Major changes to the NZ child support formula were recently introduced with further changes to come in April 2016. This article (originally published in the Legal Client Newsletter) covers some of the key changes and whether they might have an effect on you or your family.
The Child Support Scheme is managed by the Inland Revenue Department of the New Zealand Government (IRD) and operates under the Child Support Act 1991 (the Act).
The Child Support Scheme (Child Support) is financial support paid by parents who either do not live with their children or who share the care of their children with another person.
The Act provides a formula to work out the amount of child support payable. In a nutshell, it uses the adjusted taxable income of both parents and subtracts standard amounts for personal living costs and the parent's other children, while taking into account the care each parent provides for the children and the costs of raising them. A care cost percentage is then determined by the IRD.
Child support is not mandatory for parents or carers who do not receive a sole parent or unsupported child benefit from Work and Income New Zealand, as those parents or carers can make arrangements between themselves. However, if an arrangement cannot be agreed, those parents and carers can seek the assistance of the IRD to determine the amount of child support payable.
On 1 April 2015 the first set of major changes were introduced to the 20 year old formula used to calculate child support. We summarise the major changes as follows:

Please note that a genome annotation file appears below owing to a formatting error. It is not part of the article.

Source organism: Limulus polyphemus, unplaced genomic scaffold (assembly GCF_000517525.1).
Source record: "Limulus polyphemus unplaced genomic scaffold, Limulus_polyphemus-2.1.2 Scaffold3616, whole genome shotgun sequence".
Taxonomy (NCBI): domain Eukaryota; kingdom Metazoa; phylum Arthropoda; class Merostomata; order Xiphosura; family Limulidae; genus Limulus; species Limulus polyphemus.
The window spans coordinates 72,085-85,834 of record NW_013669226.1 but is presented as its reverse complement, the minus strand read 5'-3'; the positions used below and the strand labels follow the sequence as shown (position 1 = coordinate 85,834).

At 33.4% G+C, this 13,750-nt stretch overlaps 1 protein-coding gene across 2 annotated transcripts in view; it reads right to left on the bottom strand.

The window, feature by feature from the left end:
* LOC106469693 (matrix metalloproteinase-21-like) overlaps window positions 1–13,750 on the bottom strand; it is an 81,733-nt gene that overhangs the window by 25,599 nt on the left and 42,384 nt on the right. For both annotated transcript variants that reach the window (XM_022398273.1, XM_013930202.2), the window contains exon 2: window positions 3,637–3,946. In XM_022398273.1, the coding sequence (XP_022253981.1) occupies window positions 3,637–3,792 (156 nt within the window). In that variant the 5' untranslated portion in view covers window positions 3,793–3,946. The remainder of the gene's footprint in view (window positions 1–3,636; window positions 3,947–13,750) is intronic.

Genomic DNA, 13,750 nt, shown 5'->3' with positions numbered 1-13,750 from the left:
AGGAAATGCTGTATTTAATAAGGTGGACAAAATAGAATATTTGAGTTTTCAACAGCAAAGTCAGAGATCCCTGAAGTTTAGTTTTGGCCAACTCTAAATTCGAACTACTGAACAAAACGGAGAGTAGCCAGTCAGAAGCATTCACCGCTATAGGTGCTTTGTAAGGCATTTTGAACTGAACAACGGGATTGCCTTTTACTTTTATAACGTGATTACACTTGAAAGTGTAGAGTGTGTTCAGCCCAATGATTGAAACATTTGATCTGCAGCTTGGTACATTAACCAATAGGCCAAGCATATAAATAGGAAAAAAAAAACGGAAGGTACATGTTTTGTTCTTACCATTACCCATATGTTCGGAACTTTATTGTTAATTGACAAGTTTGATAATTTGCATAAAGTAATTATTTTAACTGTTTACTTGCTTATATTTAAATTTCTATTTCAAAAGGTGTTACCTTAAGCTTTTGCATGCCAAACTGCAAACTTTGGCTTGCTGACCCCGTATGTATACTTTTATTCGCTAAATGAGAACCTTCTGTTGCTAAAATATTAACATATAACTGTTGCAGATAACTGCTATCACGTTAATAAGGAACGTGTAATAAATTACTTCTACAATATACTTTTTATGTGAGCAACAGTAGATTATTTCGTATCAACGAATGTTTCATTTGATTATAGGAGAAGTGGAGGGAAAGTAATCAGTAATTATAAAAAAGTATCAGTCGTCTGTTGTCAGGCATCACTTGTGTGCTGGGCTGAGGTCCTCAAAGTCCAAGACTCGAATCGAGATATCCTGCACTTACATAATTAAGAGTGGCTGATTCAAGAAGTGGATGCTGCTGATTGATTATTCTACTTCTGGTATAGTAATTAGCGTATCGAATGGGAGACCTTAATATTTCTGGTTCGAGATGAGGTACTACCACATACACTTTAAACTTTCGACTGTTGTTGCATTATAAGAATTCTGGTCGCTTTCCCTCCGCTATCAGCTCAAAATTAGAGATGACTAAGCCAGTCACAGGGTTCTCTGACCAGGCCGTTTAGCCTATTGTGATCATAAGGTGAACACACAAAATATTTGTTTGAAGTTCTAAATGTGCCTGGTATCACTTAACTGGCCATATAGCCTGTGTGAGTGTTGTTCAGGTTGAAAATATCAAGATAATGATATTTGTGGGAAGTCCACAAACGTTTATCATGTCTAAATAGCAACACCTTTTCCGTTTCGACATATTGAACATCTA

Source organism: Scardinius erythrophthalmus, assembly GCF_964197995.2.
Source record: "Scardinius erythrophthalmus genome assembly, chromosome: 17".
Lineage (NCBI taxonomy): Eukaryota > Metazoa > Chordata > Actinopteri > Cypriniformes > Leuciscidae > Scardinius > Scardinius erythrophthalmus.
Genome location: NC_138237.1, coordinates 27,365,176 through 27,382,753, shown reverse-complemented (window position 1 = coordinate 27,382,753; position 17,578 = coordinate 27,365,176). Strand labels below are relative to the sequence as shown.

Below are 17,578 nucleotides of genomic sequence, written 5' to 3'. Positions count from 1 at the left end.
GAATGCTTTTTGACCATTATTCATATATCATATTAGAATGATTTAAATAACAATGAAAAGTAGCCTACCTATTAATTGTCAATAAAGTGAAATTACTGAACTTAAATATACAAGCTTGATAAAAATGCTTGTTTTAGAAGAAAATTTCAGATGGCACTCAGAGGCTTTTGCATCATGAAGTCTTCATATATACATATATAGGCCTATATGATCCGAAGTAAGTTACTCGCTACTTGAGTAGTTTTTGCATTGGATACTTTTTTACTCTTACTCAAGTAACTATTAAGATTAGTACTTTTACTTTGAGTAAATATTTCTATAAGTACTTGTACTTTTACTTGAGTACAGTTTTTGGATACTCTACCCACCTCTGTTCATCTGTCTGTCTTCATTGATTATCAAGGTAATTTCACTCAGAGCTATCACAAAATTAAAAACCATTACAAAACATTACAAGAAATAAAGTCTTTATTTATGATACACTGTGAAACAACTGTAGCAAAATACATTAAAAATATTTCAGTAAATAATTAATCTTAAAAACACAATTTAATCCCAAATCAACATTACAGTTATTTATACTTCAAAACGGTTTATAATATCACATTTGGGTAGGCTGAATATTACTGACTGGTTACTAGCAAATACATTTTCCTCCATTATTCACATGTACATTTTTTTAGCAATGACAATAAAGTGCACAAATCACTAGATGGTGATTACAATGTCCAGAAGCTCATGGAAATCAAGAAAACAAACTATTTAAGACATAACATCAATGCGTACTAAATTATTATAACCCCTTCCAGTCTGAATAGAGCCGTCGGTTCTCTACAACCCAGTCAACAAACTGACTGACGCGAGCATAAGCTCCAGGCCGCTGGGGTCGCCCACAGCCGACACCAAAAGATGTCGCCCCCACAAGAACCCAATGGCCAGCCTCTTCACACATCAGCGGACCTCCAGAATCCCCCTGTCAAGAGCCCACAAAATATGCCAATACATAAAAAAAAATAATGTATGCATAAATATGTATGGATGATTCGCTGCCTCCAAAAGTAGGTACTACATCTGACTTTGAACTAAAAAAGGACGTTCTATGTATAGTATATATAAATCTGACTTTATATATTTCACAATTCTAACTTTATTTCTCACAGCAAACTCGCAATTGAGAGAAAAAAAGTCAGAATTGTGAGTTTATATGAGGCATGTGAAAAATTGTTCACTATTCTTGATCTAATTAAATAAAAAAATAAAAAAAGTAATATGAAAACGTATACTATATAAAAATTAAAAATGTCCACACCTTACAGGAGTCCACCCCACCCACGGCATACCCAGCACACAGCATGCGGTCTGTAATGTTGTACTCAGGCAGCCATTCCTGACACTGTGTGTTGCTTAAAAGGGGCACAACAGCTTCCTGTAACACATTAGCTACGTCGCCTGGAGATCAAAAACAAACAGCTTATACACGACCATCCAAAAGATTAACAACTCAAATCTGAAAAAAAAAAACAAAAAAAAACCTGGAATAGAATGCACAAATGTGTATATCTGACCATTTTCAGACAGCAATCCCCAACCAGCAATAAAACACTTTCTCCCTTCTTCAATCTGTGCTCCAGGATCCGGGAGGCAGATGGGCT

- Both parents now receive assessments that take into account both of their respective incomes and it provides allowances for any other children of their own who live with them (taking into account the age of those children and the defined current cost of raising children in New Zealand).
- The parent's assessments no longer provide allowances for partners or children living with that parent who are not their own.
- The threshold of the amount of care recognised by the IRD has been reduced. Previously the child support formula only took into account if a parent cared for a child 40% of the time; however, this has now been reduced to 28% of the time or 103 nights or more a year, or two nights a week.
From 1 April 2016, further changes will be incorporated. We summarise the major changes as follows:
- The qualifying age for children eligible for child support will reduce from under 19 years to under 18 years, unless the 18 year old child is still enrolled in and attending school.
- Changes to penalties and write off rules for child support. These include: replacing the current 10% initial late payment penalty with a two stage late penalty payment of 2% on the day after due date and a further 8% eight days after the due date, reduction in incremental penalty charges, and relaxing the rules pertaining to writing off penalties and interest in particular events.
- Introducing two further grounds for administrative review of IRD decisions to the current 10 grounds, which take into account re-establishment costs and debt offsetting.
It is estimated that of the approximate 137,000 parents paying child support, 33,000 will have their amount increased under the new changes and a further 46,000 will pay less, with 58,000 being unaffected. More information can be found on the Child Support page of the IRD website.
If you would like any further information related to this or any other relationship, familly or caring for children matters, please contact our expert Relationships Team. Penny Henderson can be contacted directly on +64 3 339 5644 or at firstname.lastname@example.org.
Article originally published in the Legal Client Newsletter, Aug-Oct 2015 edition.